Larsen earns his Eagle Scout rank

Posted: Wednesday, January 22, 2003

As a Boy Scout, Travis Larsen has hiked 155 miles, spent more than 50 nights camping outdoors and contributed more than 70 hours of community service, but his biggest Scouting achievement was earning the Eagle award recently.

The Eagle Scout rank is the highest award in Boy Scouting and is earned by less than 3 percent of all scouts. Larsen accepted his award in a ceremony at Resurrection Lutheran Church in late November, where he was received by fellow Eagle Scouts, including former attorney general Bruce Botelho.

Larsen first joined Boy Scouts in 1996, as a member of Troop 4 in Ketchikan. When his family moved to Juneau in 1998, Travis transferred into Troop 11, which is sponsored by the Alaska Army National Guard.

His father, Doug Larsen, is the troop's scoutmaster.

To earn the Eagle award, a scout has to earn at least 21 merit badges and complete a service project. For his project, Larsen built a trail at the Shrine of Saint Therese to the prayer cabin, and he installed the floor and door. In six years as a Boy Scout, he earned 26 merit badges, including programs in environmental science, first aid, hiking and citizenship.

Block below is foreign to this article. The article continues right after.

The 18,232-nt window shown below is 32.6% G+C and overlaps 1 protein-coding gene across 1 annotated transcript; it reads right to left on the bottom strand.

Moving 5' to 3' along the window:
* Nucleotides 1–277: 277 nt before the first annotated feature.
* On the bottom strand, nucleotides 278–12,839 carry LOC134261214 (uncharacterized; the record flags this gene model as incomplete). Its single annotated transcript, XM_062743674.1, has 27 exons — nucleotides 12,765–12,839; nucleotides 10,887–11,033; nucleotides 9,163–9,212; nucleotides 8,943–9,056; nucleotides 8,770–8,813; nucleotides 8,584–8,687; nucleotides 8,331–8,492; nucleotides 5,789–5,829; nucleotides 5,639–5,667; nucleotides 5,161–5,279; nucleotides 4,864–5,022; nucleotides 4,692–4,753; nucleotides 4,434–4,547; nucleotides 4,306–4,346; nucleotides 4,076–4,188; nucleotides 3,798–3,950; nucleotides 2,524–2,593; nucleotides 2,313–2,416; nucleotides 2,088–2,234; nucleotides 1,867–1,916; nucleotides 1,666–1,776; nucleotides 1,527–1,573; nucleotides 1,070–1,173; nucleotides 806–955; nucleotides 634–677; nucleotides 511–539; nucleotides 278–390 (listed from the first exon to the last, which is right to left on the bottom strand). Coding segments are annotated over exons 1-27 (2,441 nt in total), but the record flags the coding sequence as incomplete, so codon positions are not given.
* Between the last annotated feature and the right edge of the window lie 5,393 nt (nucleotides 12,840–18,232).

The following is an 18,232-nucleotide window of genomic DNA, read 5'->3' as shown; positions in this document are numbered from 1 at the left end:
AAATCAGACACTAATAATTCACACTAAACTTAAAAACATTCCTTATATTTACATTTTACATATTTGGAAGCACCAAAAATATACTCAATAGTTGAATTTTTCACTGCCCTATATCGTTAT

As a Boy Scout, he has served as a den chief by guiding younger Cub Scouts; as a patrol leader, guiding a group of Boy Scouts; and as senior patrol leader, guiding the entire Boy Scout troop.

Larsen serves as the patrol leader for the Bald Eagle patrol, a group of mainly younger scouts who benefit from his experience.

"It's been fun watching my friends and fellow scouts grow as responsible leaders who can be depended on," Larsen said.

Hid scouting career has led him to sleep in snow caves north of Skagway, canoe some of the waters of Admiralty Island and hike 33 miles over the famed Chilkoot Trail. He has attended summer camps in Juneau, Anchorage and Seattle, completed Junior Leader Training and earned the Boy Scouts' World Conservation award.

Larsen is a senior at Juneau-Douglas High School and plans to attend the University of Alaska in Fairbanks next fall, where he will pursue training in fire science and medical services.

He also plans to work with a scout troop in Fairbanks as an assistant scoutmaster, giving back to the program some of what he has received.

"Scouting and the volunteers who support the program have given me a lot of help and guidance over the past six years," Travis said at his awards ceremony. "For this I am very grateful, and I want to give something back for all I have received."

Dirk Miller is an assistant scoutmaster of Troop 11.

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